Sebelius has told the states they can set up with their exchanges any coverage they want.  The states can use what is presently in their local markets to set up what is covered.  There will be no mandated coverage.  The states can choose the coverage of the most popular federal employee plan in the state, the most popular state run plan, the largest plan to offer small group insurance or the largest HMO in the state's market.  If a state does not set up a plan then the feds will.  the fed will use one of the largest local small group plan operating in the state. The Obamacare law states that any and all plans must cover emergency services, maternity and newborn care, mental health and substance abuse services, prescription drugs, rehab, lab, preventative services, pediatric services including oral and vision care and hospitalizations.  States will have leeway in acupuncture, autism, chiropractics and infertility.  

The first or "pioneer" ACOs have been named.  They range in size from the large Partner Healthcare in Boston to the small physician run HealthCare Partners of southern Nevada.  They are supposed to boost the quality of care and save about $1 billion in five years.  The major problem with the program is that six are in California and five are in the People's Republic of Massachusetts.  There is only one in Florida with its large senior population.

CMS has clarified, as they always have to do, their position on the annual wellness exam.  It is not a physical exam it is an assessment of the patient's health in a format that may be transmitted to CMS for their manipulation of the data.  They wonder why more physicians and patients don't do it.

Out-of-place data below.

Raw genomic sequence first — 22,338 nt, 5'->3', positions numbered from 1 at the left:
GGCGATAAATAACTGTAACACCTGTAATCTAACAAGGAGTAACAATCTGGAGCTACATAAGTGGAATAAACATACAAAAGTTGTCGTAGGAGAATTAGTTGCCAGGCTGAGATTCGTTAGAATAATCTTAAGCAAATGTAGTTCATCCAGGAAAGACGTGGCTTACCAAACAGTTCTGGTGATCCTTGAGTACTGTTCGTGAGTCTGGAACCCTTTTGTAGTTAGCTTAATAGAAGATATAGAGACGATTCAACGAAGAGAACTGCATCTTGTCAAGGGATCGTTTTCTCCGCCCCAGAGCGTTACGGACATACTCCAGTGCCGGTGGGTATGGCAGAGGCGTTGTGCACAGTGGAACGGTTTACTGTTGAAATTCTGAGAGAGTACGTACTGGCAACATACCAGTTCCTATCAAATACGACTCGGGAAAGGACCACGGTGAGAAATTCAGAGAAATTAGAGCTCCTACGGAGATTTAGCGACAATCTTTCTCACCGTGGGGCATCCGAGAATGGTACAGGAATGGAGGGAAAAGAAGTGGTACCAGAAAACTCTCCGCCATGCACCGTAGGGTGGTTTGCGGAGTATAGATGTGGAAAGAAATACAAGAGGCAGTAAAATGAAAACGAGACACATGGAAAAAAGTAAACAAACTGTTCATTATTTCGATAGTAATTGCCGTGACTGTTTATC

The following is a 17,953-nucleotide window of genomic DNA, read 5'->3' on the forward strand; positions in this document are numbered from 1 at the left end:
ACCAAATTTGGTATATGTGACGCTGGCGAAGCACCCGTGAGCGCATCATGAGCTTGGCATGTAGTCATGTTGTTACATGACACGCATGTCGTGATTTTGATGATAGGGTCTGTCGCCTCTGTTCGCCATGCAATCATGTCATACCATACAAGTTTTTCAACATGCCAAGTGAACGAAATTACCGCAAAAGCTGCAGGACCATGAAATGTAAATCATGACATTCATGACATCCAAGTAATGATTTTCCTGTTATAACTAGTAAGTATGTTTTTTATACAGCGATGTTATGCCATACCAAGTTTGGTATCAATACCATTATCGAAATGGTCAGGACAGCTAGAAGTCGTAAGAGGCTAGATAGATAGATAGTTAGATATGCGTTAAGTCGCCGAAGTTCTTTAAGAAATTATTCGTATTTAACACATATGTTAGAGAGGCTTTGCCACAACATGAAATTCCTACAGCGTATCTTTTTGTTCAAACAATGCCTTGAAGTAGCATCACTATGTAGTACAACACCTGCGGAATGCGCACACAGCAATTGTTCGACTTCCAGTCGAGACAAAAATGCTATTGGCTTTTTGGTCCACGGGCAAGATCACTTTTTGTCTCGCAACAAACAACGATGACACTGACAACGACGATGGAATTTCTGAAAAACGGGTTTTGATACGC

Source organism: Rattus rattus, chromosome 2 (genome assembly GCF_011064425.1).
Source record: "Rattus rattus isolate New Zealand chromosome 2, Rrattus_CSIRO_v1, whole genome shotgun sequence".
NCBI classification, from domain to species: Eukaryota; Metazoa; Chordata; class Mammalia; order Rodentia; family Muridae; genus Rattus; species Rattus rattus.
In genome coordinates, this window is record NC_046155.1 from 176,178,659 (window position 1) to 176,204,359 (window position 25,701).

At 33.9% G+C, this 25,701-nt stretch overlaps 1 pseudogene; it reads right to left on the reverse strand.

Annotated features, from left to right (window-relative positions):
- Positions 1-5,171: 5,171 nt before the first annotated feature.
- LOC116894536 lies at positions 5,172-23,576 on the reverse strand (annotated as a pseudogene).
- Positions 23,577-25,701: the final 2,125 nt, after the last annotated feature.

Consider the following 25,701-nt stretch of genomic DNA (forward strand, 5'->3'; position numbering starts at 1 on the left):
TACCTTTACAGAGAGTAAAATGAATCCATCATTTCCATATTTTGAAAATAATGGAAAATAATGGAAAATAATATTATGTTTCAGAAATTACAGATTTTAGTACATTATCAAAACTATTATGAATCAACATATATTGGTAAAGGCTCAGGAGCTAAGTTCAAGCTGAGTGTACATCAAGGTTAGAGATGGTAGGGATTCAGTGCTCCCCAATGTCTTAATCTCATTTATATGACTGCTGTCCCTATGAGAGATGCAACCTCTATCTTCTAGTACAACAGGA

Sebilius has offered her wonders of the Obamacare law.  It is amazing that they have to justify the law at every turn.  If a law is truly good there is no need for self bloating.

If California ever wonders why small businesses leave the state they can look to their Legislature.  They have passed a new law that women who take off work for four months and work for a business with 5 or more employees must have their benefits continue until their return.  The old law was for employers with at least 50 workers.  Another law requires all group health policy to cover maternal services. Other California laws are to plan and develop processes for implementation of Obamacare, decries discrimination based on current sexual orientation and not sex assigned at birth, in the prescription drug field a health plan must use a standardized prior authorization form and if the provider requests authorization it is automatically deemed accepted if the plan does not answer in two days, all EHR must automatically record and preserve any change to any EHR and the law regarding destruction of medical records includes both written and electronic records, requires a peer review body of hospital A to respond to an inquiry about a provider by hospital B with relevant information but the information is not subject to discovery and must be made available to the provider who has given an acceptable release to hospital B and licensing unprofessional conduct now includes not showing up for requested interviews.  

Colorado has a proposed law that would require all healthcare workers to get the flu vaccine.  Those that refuse would be required by law to wear a mask while doing any patient care from November to March.  The AAPS has written against this rule not for the silliness of the legislation but for the punitive retaliation on those who do not get the shot for any reason.  They also point out that about half of the healthcare workers in the country do not get immunized each year.     Top


DISCLAIMER: Although this article is updated periodically, it reflects the author's point of view at the time of publication. Nothing in this article constitutes legal advice. Readers should consult with their own legal counsel before acting on any of the information presented.